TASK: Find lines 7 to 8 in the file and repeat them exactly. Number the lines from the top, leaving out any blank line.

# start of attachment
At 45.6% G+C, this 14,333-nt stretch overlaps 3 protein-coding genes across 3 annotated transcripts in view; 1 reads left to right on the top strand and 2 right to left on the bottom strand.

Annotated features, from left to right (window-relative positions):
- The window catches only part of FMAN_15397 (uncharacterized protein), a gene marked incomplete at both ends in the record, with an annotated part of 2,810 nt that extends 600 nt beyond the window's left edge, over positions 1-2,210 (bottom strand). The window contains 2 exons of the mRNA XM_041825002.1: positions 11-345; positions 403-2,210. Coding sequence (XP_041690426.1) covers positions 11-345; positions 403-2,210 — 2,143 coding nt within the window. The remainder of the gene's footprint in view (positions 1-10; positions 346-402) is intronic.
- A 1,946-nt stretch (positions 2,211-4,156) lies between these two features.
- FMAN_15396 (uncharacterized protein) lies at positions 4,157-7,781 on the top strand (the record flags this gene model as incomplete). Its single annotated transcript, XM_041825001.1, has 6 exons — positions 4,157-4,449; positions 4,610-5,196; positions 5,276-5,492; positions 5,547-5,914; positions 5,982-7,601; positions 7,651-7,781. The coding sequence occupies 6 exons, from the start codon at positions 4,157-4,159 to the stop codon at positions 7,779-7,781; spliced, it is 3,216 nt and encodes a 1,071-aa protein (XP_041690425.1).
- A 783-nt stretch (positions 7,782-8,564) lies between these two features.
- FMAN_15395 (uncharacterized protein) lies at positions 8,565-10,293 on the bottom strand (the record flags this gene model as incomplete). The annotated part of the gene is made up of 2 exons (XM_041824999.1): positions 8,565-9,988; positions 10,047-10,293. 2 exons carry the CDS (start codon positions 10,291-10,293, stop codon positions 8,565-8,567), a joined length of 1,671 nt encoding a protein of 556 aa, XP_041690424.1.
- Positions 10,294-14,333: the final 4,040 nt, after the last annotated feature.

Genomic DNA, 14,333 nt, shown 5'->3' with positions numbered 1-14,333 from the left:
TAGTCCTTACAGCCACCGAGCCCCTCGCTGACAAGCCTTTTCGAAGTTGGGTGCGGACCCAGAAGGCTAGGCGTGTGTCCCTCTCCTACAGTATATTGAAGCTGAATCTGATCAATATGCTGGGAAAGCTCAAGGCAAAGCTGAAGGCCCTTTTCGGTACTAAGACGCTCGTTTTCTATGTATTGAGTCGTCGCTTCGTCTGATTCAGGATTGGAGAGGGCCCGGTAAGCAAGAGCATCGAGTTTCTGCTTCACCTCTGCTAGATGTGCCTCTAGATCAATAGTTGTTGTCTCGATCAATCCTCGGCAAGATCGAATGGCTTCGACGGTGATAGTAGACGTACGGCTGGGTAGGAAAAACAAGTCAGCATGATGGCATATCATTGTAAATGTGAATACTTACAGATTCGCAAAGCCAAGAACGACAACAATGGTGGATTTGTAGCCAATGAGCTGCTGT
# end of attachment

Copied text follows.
- FMAN_15395 (uncharacterized protein) lies at positions 8,565-10,293 on the bottom strand (the record flags this gene model as incomplete). The annotated part of the gene is made up of 2 exons (XM_041824999.1): positions 8,565-9,988; positions 10,047-10,293. 2 exons carry the CDS (start codon positions 10,291-10,293, stop codon positions 8,565-8,567), a joined length of 1,671 nt encoding a protein of 556 aa, XP_041690424.1.
- Positions 10,294-14,333: the final 4,040 nt, after the last annotated feature.